A highly successful businessman from the United States "not willing to pay a penny" in a multimillion-pound divorce battle has been told by a judge that he must share his fortune equally with his wife and hand her around £80m.

Randy Work, a former key executive in Texas-based private equity company Lone Star, had argued in court that she was only entitled to £5m.

Mr Work, 47, said that "unfortunately" the mother of his two teenage children, Mandy Gray, 45, had failed to abide by a Texan post-nuptial agreement.

She was therefore prevented from receiving a more substantial sum, or anything other than the £5m deemed to be her own separate property, an amount expected to fall to just over £3m when bills are paid.

But Mr Justice Holman, sitting in London, disagreed and told him: "Having offered to pay her nothing you now have to pay her tens of millions of (US) dollars."

The judge told Mr Work that he had offered not a penny "and you are going to have to pay her 100m-120m dollars".

The judge, sitting in the Family Division of London's High Court, said the couple had been equal partners in a relationship of more than 20 years.

They married "without a bean" and the husband made his fortune during the course of their marriage while supported by his wife, said the judge.

Mr Work's lawyers suggested he was entitled to a greater share of the accumulated wealth because he made a "special contribution" through his skills at wealth-creating.

But the judge said: "It would, in my view, be unsatisfactory and gender discriminatory now to make an unequal award."

He ordered the first tranche of 60 million US dollars to be paid to Ms Gray within 28 days of his ruling and the whole sum within 90 days.

The judge urged the couple to compromise and agree on a fair division of assets, including antique furniture and modern art, to achieve equal shares and "to stop this terrible conflict".

Earlier, he described the two-week "who-gets-what" hearing as "unedifying and destructive pugilism".

The couple began living together in 1992 and married in California in 1995. They separated in 2013 and have two children, now aged 15 and 12.

The court was told that Randy was "the breadwinner" and Mandy "the homemaker".

In 1997 he was offered a job with Lone Star in Dallas, Texas, and soon afterwards he was offered a post in Tokyo, where the couple lived from 1998 until 2005.

They moved to the UK in 2008 and their matrimonial home has been in London ever since. The marriage broke down in 2013 when Ms Gray began an affair with the couple's physiotherapist, referred to as "Mr H".

After the marriage broke down Ms Gray moved to a flat in Kensington to live with her lover.

The judge said Mr Work was "very shocked and very hurt by his wife's infidelity and affair" and it also caused considerable upset to the couple's two children.

In the witness box, Mr Work described how he had gone to Japan and made billions of dollars for Lone Star, buying up real estate, including troubled golf courses, after the Japanese economy became stuck in a sharp downturn.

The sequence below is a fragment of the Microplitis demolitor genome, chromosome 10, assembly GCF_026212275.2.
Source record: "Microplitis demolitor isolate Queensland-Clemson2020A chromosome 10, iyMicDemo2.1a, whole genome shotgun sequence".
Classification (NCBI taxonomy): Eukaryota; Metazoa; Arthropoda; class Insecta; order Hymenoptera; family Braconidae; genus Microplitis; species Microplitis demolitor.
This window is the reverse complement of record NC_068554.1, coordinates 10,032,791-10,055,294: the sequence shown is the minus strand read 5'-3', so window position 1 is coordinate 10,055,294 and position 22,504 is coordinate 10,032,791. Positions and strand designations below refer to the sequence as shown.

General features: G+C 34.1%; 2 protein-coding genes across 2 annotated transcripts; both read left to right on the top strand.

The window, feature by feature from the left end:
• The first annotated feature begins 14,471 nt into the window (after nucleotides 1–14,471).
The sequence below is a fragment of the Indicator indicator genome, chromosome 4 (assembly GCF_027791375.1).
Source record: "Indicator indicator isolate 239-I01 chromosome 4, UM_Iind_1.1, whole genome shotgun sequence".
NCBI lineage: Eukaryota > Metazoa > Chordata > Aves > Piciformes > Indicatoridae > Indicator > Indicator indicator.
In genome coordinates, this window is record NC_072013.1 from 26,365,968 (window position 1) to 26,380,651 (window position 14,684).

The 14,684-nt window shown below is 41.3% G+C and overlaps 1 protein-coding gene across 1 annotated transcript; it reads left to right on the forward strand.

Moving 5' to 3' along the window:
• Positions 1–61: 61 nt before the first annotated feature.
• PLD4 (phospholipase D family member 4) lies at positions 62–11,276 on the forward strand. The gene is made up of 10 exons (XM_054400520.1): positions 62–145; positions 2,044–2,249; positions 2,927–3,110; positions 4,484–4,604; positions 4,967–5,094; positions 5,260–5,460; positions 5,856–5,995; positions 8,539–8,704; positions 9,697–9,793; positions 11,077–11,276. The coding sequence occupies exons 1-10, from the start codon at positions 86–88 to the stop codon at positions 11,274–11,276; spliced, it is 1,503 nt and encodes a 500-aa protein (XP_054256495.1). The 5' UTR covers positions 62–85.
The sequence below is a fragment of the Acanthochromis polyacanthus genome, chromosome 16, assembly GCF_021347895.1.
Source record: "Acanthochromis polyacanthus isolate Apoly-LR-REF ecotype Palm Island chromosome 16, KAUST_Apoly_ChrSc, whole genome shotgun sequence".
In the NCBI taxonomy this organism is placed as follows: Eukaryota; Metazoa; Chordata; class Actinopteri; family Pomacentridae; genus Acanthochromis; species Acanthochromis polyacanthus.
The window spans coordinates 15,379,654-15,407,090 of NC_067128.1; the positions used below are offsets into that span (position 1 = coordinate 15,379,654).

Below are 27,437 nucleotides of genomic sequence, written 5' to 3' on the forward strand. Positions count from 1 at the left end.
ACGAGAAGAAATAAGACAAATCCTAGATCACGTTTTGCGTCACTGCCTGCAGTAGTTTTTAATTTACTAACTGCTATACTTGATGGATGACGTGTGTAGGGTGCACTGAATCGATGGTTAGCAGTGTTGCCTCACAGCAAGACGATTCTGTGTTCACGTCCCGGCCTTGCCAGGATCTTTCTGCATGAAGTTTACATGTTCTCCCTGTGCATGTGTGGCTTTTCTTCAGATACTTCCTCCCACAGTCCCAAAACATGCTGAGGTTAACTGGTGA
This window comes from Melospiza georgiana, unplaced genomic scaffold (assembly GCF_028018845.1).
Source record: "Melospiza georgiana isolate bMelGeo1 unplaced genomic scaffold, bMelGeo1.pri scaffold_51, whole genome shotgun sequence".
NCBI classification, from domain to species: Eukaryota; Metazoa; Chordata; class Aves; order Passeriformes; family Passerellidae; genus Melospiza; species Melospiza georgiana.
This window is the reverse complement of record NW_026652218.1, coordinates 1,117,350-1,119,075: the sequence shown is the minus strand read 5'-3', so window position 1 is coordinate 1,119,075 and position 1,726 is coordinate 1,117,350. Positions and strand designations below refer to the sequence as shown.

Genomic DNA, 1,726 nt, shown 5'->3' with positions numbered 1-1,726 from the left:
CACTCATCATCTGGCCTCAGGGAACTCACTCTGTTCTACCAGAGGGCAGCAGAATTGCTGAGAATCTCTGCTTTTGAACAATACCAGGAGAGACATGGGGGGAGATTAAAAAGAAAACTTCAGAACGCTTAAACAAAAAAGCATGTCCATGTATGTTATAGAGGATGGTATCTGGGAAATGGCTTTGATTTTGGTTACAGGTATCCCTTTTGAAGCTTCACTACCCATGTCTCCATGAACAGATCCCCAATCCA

He told the judge that Mandy had been "a good wife" over 20 years and "a good mother" and would have been entitled to at least £70 million, the "total sum payable" under the post-nup agreement they signed in October 2000.

But he argued that she was not entitled to any of his money, or any of his property, after coming to court to seek a better settlement.

The judge said today that Ms Gray had won the key arguments. She argued when she gave evidence that Clause V of the addendum agreement in the post-nup gave her "the unfettered right" to seek from the court "any form of financial provision the court has power to order".

She argued that the family wealth was generated during the marriage and there should now be an equal division of the current total net assets.

During the hearing the judge repeatedly told Charles Howard QC, appearing for Mr Work, that he was "really concerned" about the husband's "open" position that he was "not going to pay her a penny".

The court heard that both Randy and Mandy were born in the US but had "expatriated" and both are now resident in London.

Ms Gray told the court that the post-nup was part of the move to separate their assets when her husband first decided to give up his US citizenship to save tax in America.

Mr Work, described in court as a world-class triathlete, denied that was true.

The judge said the cost of the court hearing was approaching £3m and the couple had been well represented by high quality legal teams, but some of the spending had been "profligate and unnecessary".

He included in that category a decision to fly to the UK two American lawyers to advise on matrimonial law in Texas, saying that decision had been unjustified and unnecessary.

The judge also dealt with the efforts of the couple to save tax on their wealth.

He said the post-nup agreement had been part of a strategy to partition the couple's assets and for Mr Work to renounce US citizenship "purely to avoid or save tax" in America.

Mr Work had become a citizen of Grenada, a Caribbean island with which he had no other connection, and later gained Irish nationality which gave him the right to free movement within the European Union as he manoeuvred to keep down his tax exposure worldwide.

The judge said Mr Work had paid low tax in Japan, and since coming to England in 2008 had paid an income tax total of about £100,000 whilst earning several million pounds a year on his investments.

The judge said his estranged wife had now also renounced US citizenship and become a national of the Caribbean state of St Kitts and Nevis.